Ages had past. Saruman had tired of wandering, but not of his quest for knowledge. And always, into whatever darkness Gandalf went, he had known that there was warmth and light and safety to return to. How often had he come here to rest. To let Saruman's soothing hands and mind ease his hurts and fears. To share bread, bed, and soul with the man he loved. He fought the urge to wrap his arms around himself, for suddenly Middle-earth seemed to cold too live in, and he stared up at the tower. Up to the highest platform, where Saruman had imprisoned him. How clear the memory still was in his mind, though much had happened since. When Saruman had first suggested that Gandalf join him in his alliance with Sauron, his mind had balked at the very thought. He had not even been able to think, much less believe, that Saruman had made such an alliance. The White Wizard must have seen the absolute denial in his eyes. And had Saruman still been the man he was before, he would have given up on convincing him and killed him there and then. But he wasn't. The thorny malice that had replaced his heart had not allowed him to accept defeat so easily. And Gandalf had been banished to the top of the tower to suffer for his stubbornness. And suffer he did. Not so much from hunger and cold, but from what he had to witness from up there. He watched helplessly, as Saruman's orcs ripped the beautiful gardens of Orthanc to shreds and turned them into a poisonous wasteland to rival Sauron's own backyard.

Saruman's words from days long gone had echoed in his ears. He had just come back from long and lonely travels, worn thin by the evil he had seen. Feeling grey and dirtied, not fit for his duties at all. Saruman had led him into the gardens and had showed him the first spring-blossoms, sparkling silvery in the moonlight. "This is, how I see you, beloved." he had said. "Not grey, but pure silver, which shines the more, the more light you shine on it." And Gandalf had leaned in to him gratefully, hardly able to believe such kindness - how a man so wise could see so much beauty in one as foolish as he. Now whatever beauty he might have in himself seemed just as despoiled as the gardens below.

And every night Saruman had come to him. First with honeyed words and great promises. Then with threats. Then screaming and shouting. Then cursing him in every language of Middle-earth. Then he had used force. Taking Gandalf's body again and again just to prove that he could. Gandalf had endured. Knowing that somewhere to the west was a much to young hobbit struggling to make things right, a burden that should never even have entered his life. And that he had pushed this horrible burden on Frodo. He had become dazed with the horror of it all. The days had blurred into each other, becoming an endless waiting for the nights and his tormentor. And still he had held on to foolish hope, had desperately believed that somewhere inside Saruman, there had to be a spark of the man he loved left. And if he only suffered enough, if he held on long enough, he would be able to reach that spark, to rekindle it.

And again his hope had been crushed. For on that last night, Saruman had just stood there, not laying a finger on Gandalf's broken body, and had taken him with his mind. Had poured the darkness into Gandalf, filling him to overflowing. Never before had he felt such despair. He had fought him as well as he could, but there had really been no strength left in him. Saruman had torn through his defenses effortlessly. And he took delight in the terrible pain he caused. Gandalf had felt that, beyond any doubt. And had finally realized that the man he loved more than his life, his soul, his very sanity was truly dead. That the thing before him was but an empty husk, filled with Sauron's evil.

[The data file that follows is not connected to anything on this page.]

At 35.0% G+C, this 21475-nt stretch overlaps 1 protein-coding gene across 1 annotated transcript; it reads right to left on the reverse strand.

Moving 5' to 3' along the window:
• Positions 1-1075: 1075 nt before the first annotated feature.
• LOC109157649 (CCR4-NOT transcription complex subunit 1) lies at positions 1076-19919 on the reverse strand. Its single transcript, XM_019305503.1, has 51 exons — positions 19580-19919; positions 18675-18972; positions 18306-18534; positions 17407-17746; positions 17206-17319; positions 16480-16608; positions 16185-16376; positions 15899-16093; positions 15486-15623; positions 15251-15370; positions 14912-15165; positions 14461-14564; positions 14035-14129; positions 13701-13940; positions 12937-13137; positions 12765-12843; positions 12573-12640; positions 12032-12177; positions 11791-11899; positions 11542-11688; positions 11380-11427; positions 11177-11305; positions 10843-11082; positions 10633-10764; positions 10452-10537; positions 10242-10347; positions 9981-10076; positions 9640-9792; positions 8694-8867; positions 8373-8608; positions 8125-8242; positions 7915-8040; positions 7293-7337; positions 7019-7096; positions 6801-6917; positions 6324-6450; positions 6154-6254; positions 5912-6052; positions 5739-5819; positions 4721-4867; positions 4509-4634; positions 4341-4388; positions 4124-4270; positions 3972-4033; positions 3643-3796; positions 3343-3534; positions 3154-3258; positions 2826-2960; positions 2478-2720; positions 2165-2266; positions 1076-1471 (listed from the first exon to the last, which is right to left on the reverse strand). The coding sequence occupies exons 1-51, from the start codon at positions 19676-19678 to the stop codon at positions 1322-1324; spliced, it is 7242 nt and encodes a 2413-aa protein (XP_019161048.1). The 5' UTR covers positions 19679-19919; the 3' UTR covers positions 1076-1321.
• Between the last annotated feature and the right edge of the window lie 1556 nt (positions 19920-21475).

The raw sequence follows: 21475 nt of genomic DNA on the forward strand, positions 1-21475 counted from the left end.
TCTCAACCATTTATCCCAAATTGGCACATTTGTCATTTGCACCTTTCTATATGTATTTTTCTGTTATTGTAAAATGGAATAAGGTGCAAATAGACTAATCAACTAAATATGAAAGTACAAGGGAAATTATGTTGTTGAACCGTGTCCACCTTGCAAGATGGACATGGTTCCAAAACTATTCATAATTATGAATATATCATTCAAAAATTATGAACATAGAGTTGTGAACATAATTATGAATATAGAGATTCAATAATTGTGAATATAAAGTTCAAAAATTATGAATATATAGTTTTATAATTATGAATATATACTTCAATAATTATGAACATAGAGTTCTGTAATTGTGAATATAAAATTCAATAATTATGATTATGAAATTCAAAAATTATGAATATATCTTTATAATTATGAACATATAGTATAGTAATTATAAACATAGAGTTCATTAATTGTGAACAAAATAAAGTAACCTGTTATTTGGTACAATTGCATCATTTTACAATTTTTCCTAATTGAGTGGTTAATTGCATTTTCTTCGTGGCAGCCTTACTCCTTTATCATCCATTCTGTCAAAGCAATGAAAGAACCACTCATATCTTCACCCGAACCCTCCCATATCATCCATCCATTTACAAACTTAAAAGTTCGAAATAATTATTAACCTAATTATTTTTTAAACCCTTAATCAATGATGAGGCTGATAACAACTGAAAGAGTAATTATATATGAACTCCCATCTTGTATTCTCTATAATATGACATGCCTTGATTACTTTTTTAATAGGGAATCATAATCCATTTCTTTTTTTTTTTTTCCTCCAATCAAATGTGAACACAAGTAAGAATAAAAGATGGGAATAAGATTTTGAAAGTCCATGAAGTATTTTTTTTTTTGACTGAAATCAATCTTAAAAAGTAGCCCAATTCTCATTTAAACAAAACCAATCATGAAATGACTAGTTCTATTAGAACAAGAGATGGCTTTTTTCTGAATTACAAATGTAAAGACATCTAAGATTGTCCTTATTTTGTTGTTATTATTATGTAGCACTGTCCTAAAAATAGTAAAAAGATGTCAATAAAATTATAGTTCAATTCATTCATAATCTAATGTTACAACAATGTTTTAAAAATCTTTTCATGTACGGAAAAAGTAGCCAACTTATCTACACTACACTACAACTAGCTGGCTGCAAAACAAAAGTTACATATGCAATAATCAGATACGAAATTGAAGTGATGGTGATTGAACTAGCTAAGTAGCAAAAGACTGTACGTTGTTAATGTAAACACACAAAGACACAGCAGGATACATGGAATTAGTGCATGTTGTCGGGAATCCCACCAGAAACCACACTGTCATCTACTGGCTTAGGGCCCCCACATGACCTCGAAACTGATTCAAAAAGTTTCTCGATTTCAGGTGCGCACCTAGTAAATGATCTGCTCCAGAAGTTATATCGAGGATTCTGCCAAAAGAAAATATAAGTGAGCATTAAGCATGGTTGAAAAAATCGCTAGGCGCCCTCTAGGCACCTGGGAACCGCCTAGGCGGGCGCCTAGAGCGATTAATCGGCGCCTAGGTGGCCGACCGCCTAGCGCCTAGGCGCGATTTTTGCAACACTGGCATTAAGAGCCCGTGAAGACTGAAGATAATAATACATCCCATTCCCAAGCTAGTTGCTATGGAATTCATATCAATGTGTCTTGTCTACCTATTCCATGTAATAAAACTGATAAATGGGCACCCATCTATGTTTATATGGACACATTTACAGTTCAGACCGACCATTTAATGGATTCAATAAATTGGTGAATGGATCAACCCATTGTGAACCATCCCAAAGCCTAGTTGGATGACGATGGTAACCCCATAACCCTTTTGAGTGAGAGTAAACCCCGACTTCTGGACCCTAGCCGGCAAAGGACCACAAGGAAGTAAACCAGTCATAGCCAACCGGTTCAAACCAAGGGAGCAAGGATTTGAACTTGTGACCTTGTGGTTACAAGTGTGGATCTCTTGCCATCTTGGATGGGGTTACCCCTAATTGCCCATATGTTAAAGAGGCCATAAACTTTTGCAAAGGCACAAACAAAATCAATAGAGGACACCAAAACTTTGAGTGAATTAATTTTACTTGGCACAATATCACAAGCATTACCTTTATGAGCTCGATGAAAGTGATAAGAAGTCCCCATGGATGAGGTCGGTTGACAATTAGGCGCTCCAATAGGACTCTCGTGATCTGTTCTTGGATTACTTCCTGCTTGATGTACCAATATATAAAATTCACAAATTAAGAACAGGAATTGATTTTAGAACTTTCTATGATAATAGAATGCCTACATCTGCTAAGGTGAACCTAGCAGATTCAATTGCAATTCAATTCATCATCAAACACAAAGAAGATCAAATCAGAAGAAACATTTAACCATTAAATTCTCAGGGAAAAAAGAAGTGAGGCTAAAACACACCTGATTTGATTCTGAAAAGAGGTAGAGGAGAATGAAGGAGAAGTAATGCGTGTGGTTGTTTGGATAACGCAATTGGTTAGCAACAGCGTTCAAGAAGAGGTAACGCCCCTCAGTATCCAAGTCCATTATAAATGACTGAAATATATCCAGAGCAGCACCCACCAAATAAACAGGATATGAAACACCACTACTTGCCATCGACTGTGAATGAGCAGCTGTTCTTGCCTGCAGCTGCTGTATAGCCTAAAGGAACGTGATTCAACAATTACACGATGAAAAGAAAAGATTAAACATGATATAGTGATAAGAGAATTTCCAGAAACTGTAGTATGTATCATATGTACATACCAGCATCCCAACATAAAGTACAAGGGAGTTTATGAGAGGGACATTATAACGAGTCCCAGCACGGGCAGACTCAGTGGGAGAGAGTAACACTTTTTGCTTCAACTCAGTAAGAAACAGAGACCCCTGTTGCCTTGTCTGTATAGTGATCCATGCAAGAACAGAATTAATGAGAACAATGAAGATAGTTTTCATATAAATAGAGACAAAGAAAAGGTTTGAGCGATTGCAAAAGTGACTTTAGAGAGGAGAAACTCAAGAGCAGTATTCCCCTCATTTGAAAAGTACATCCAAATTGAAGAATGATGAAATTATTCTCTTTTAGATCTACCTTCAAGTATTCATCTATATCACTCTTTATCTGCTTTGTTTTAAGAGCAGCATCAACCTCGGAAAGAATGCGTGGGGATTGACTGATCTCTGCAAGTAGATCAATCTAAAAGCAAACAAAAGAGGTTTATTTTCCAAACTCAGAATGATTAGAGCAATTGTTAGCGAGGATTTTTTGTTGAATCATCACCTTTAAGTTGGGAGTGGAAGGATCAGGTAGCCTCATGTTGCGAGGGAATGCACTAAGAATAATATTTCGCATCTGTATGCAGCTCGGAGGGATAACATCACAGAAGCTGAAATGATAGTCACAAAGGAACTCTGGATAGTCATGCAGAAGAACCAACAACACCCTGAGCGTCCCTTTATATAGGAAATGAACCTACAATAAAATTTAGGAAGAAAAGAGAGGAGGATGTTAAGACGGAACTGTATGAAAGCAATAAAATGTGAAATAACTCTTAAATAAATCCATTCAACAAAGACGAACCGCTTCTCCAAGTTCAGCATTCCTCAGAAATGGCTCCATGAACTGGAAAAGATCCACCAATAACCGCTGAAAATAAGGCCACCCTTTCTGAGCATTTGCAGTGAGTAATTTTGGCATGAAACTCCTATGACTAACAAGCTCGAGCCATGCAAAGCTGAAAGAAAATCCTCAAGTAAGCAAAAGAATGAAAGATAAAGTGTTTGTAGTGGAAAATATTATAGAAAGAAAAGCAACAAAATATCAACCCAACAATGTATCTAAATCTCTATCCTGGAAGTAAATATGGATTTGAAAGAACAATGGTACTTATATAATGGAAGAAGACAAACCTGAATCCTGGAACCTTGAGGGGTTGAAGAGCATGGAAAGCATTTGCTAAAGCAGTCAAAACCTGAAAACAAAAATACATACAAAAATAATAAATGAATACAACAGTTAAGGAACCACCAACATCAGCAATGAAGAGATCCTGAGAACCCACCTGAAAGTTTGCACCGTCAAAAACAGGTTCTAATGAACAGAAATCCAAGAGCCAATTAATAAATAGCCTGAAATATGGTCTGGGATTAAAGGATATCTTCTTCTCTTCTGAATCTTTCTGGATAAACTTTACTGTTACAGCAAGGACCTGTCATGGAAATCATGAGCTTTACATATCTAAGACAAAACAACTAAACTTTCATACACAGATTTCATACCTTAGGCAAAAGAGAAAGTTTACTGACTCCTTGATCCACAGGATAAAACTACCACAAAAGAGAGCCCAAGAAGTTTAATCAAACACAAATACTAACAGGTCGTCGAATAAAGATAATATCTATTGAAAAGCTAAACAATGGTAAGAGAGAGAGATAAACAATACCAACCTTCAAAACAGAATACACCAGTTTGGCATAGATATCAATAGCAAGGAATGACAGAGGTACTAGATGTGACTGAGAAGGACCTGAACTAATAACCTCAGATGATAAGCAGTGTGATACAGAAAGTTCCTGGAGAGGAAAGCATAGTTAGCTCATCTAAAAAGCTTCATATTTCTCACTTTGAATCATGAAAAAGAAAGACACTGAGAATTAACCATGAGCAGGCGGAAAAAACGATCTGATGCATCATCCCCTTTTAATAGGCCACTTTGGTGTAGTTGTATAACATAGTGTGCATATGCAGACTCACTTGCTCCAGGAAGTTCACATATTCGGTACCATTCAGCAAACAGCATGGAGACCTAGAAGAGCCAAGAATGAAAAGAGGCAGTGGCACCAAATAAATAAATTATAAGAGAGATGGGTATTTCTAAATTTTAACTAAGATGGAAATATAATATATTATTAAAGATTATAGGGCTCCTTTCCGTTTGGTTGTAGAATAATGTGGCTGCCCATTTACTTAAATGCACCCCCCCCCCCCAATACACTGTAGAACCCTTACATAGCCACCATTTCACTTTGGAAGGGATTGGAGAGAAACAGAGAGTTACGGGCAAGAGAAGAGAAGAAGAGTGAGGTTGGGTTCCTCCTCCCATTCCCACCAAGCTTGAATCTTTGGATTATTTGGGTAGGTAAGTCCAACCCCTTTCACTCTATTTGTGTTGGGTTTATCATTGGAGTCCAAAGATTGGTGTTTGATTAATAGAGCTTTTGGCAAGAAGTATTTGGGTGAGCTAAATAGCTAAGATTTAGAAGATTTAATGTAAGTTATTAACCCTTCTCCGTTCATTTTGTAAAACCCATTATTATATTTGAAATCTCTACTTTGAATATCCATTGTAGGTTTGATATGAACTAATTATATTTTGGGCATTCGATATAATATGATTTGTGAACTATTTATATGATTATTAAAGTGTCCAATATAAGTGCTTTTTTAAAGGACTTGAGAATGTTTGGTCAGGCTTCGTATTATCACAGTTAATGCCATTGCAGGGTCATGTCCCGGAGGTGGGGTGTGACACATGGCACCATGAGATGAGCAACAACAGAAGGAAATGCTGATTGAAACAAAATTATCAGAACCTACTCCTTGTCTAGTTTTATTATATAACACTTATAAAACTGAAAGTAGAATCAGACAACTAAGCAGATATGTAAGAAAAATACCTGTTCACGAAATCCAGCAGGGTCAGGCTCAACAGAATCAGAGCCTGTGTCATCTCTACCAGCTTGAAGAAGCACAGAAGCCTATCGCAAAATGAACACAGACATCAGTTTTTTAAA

That had broken him at last. He had surrendered to Saruman's onslaught. Had allowed him to plunder his memories of happier times and darken every single one of them, so that he would never know true happiness again. At last, when the sun rose, he had discarded Gandalf's battered mind like a broken toy and left. Gandalf knew for certain that he would have returned the next night to continue his work until the darkness had consumed Gandalf as well. And he had not had the strength to fight anymore. He did not even have the strength to throw himself off the tower and kill himself. Saruman had won.

And then the great eagle had come and taken him away. Had brought him to Rivendell, to safety.

And he had hidden well how close he had come to the brink of destruction. Elrond had seen the shadow lurking in his eyes. Frodo had seen that he had aged. And Aragorn had clasped his shoulder in sympathy. But none of them had known the true extent of the darkness in his heart. How he fought it every day to keep it from overtaking him. And he had been losing. Every day a bit more.

That was the reason he had followed the balrog into darkness. To keep his friends safe, not from the balrog but from himself. How could he have known, that this older, much darker evil would be what burned Saruman's lesser darkness from his own heart. He had emerged made new not only in body, mind and wisdom, but also in his heart.

Yes - it still hurt. Yes - he had lost his love. But so had countless others. He could no longer dwell in his selfish sadness. There were others who loved him - as friend, as mentor. And for them he would fight, so that they would not have to endure what he had. To keep them safe. And with that knowledge firmly in his mind, his eyes focused on the high balcony and he called out to the thing that had once been Saruman the wise.